A Mystery of Delmarva, Part Two

April 8, 2008, 6:18 pm; posted by
Filed under Articles, Erin, Featured  | 2 Comments

Read part one of this short story here!

The nightmares had begun that night and slunk steadily downwards until Sunday. Each time, he fell into the twisting, tormenting river, and each time a gnarled, bony hand drew him out like a helpless babe and held him before the strange woman\’s face, a thousand wrinkles on every once-beautiful curve, age spots accumulating like maggots, eyes dulled by the sun. Each time Jaffey would try to hear what she was saying, try to read her lips, try to discern what was going on, and each time the woman would talk to him, threatening his sheep and his goats.

Two weeks after the encounter when the dreams had just begun to dull in time\’s first gentle dose of amnesia, Jaffey\’s sheep started getting sick. One by one, they fell ill: all eight in the span of four days. Jaffey didn\’t tell his wife; he just butchered the meat and gave the extra away.

The old woman\’s voice counted down with him in his head. Eight”¦must have been a blight. Seven”¦that old ram was on his way out. Six”¦not a very strong lamb, was he? Five”¦I should change what pasture they\’re eating; this one has a poison in it. Four”¦that old woman cursed me. Three”¦how did she do it?! Two”¦God please spare my flock!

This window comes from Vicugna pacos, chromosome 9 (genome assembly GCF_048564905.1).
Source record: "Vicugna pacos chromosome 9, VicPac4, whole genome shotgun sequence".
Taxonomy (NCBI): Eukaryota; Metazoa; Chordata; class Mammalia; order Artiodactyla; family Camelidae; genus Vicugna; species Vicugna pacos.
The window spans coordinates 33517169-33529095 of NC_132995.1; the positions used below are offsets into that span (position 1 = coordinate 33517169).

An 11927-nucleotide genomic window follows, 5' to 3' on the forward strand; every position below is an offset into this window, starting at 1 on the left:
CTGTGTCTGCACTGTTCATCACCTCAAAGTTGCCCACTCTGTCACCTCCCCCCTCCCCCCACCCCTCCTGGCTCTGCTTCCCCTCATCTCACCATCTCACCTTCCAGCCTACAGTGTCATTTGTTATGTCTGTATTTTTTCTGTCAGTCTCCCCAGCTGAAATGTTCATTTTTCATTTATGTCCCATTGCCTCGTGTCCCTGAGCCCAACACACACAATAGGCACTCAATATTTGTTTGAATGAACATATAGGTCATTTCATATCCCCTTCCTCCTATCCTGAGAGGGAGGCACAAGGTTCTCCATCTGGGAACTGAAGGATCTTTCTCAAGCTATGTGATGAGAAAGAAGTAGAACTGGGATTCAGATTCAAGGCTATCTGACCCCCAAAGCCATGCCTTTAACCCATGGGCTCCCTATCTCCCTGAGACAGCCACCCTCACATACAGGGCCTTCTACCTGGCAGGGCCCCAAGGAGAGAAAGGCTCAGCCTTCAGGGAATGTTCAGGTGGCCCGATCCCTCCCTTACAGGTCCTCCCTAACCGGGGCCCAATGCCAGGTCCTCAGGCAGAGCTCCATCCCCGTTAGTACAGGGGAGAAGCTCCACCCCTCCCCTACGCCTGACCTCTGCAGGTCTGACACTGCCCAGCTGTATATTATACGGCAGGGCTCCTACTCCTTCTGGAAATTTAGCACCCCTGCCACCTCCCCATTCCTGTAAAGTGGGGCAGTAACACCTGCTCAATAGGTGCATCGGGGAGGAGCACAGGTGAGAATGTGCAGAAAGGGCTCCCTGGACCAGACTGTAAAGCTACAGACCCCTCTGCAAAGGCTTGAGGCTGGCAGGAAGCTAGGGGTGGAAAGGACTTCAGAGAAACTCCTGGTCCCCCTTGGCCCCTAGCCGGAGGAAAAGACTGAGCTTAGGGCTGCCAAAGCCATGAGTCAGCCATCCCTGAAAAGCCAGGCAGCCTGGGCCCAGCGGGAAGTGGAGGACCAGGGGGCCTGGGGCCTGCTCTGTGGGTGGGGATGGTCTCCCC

One”¦ God please spare me”¦

So in church Jaffey prayed the whole service long; through the worship and the prayer and the four altar calls, through the sermon and the offertory and the special. Through the prophecy, the greeting; yes, he even sat down nineteen minutes before the service was to start and prayed though the coffee break. God spare me the only animals I have left. What will I tell my family?

These and a hundred other thoughts raced through his mind as the service began. Like voices in his head, the fears taunted him and tempted him to keep silent. He could imagine them having a conversation, sitting contentedly on his medulla oblongata, massaging it into submission.